Giant unveiled its all-new range of TCR road bikes earlier this year, giving top editors and test riders from various publications around the world a chance to analyse and test the latest iteration of this legendary race machine.
The ninth generation TCR was developed in partnership with pro racers including Olympic champion Greg Van Avermaet from Team CCC, and it has certainly made an impression with those who have had a chance to ride it. Dozens of publications have published their “first ride” reviews, with many naming it a leader in its class.
In a feature story published earlier this spring, Bicycling Magazine ran this headline: “The new Giant TCR Advanced SL 0 Disc is understated, elegant, and fast as hell.”
Bicycling test editor Bobby Lea, a former pro racer and Olympic athlete, wrote, “Here’s my take: From the TCR’s carbon wheels and carbon Giant Contact SLR stem and handlebar, not to mention the insanely light frame (14.5 pounds for our size large) with oversize bottom bracket shell, I experienced no perceptible flex when standing up out of the saddle and stepping on the gas. In fact, the TCR danced with the ease of a lightweight climbing bike. But for a bike to turn well, it needs some lateral flexion so you can stand on the outside pedal and push it into the pavement to carve through high-speed turns. The TCR does just that, stays planted on the road through hard turns in a way that belies its 14 pounds.”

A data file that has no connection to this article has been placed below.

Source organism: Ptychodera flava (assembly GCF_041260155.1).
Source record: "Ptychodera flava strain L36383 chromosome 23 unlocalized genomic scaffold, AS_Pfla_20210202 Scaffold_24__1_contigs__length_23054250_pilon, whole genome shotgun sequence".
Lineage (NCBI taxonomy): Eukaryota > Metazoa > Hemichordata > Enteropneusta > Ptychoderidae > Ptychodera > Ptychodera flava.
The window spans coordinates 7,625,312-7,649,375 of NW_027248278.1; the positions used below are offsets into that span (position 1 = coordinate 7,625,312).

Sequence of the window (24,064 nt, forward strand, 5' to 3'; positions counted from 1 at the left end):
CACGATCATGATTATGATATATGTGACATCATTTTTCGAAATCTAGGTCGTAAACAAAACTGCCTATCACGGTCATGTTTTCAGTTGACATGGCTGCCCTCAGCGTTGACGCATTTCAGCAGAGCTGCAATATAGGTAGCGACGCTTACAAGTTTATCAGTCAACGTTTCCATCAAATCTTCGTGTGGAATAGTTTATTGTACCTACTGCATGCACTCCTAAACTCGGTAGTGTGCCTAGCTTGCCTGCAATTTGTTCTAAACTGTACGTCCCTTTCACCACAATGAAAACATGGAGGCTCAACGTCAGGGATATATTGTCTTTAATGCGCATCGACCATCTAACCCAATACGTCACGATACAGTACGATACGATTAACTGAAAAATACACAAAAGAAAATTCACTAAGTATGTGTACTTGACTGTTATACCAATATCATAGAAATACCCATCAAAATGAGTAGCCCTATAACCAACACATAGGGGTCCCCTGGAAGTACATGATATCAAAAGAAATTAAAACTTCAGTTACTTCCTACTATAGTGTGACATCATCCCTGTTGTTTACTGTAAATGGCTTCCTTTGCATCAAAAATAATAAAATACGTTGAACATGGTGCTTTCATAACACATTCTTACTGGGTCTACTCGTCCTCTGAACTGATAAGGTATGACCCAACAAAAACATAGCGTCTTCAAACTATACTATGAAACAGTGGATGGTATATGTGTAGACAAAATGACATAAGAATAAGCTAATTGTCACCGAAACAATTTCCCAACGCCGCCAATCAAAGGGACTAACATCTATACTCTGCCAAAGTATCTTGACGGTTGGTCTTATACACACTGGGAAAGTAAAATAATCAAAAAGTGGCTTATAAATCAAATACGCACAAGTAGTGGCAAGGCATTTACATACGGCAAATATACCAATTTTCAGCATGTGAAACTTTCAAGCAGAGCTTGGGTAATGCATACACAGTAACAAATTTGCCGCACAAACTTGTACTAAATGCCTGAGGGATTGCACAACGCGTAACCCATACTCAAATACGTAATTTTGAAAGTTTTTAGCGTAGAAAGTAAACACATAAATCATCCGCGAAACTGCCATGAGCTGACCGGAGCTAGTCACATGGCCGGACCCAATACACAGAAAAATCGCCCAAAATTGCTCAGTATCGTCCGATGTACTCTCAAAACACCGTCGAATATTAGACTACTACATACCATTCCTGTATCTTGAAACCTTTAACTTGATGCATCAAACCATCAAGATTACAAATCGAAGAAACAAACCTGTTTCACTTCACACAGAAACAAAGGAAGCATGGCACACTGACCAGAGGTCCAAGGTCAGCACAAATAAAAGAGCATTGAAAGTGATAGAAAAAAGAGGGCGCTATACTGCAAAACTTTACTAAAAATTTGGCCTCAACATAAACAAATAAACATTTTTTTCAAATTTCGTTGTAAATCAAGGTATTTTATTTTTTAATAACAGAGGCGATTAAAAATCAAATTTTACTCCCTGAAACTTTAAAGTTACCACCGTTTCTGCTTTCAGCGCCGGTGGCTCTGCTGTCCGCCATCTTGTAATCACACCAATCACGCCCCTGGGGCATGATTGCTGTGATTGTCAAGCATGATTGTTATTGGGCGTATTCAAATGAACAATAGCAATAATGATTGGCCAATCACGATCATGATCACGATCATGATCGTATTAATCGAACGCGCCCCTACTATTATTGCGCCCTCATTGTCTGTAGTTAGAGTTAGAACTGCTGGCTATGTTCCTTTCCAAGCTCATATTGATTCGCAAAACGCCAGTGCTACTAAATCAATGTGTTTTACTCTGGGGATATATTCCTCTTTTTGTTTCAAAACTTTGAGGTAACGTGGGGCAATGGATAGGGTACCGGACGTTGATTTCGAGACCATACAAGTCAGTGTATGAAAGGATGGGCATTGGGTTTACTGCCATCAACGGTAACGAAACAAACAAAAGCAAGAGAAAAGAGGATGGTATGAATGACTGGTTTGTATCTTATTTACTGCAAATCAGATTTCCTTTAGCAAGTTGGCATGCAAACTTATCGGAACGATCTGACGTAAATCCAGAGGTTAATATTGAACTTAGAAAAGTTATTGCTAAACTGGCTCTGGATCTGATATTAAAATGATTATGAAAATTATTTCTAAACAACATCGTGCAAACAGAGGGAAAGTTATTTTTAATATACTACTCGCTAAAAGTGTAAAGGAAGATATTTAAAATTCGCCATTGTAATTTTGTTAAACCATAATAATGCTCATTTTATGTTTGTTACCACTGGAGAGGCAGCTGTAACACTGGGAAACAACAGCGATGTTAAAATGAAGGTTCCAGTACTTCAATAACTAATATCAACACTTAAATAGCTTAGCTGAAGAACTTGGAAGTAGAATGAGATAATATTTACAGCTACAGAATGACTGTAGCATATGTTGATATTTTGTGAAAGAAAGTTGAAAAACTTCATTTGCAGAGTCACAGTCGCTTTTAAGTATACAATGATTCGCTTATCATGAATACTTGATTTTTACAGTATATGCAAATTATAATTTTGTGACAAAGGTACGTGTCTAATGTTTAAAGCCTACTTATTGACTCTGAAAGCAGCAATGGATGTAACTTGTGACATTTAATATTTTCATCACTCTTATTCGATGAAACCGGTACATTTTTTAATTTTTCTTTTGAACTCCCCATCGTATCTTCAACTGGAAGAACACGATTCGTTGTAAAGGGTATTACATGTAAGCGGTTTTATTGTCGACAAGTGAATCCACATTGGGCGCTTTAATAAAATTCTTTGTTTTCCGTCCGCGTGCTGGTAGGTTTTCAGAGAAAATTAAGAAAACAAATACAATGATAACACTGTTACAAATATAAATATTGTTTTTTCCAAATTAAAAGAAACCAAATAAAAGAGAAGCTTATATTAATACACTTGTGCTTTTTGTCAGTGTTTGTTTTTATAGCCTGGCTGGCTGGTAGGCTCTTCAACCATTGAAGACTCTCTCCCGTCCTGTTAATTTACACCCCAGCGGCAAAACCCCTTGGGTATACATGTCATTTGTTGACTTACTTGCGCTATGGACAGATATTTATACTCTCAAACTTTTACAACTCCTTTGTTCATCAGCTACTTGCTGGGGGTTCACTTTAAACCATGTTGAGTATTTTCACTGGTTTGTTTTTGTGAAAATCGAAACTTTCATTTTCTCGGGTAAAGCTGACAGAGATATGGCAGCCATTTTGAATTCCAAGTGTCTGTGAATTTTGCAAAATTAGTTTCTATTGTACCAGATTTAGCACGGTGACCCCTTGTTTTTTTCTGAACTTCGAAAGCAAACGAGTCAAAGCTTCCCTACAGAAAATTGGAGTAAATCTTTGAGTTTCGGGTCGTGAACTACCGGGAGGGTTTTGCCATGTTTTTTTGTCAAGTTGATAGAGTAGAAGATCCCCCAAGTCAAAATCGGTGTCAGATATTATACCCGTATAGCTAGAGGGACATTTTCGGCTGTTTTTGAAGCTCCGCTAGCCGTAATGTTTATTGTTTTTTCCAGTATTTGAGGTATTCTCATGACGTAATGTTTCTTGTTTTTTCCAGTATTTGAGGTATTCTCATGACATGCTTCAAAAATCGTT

VeloNews technical editor Dan Cavallari wrote that the new TCR’s blend of aerodynamics and lightweight efficiency sets a new standard for a race bike all-rounder: “Giant’s new TCR Advanced SL 0 Disc makes the case that the era of aero-only bikes is coming to an end. This all-rounder incorporates aero shaping into an astonishingly light and lithe ride.”
German publication Gran Fondo also reviewed the TCR Advanced SL 0, calling it “a first-class climber” and writing, “The TCR accelerates incredibly quickly. The rotating mass is kept low thanks to the lightweight carbon wheels with the tubeless 25C tires and we’ve rarely hit 50 km/h so quickly. The bottom bracket is extremely stiff and power is transmitted directly, putting every watt into propulsion.”
For more insights and ride reviews, click on the publications below to check out the reviews and stories by some of top cycling websites and test editors around the world.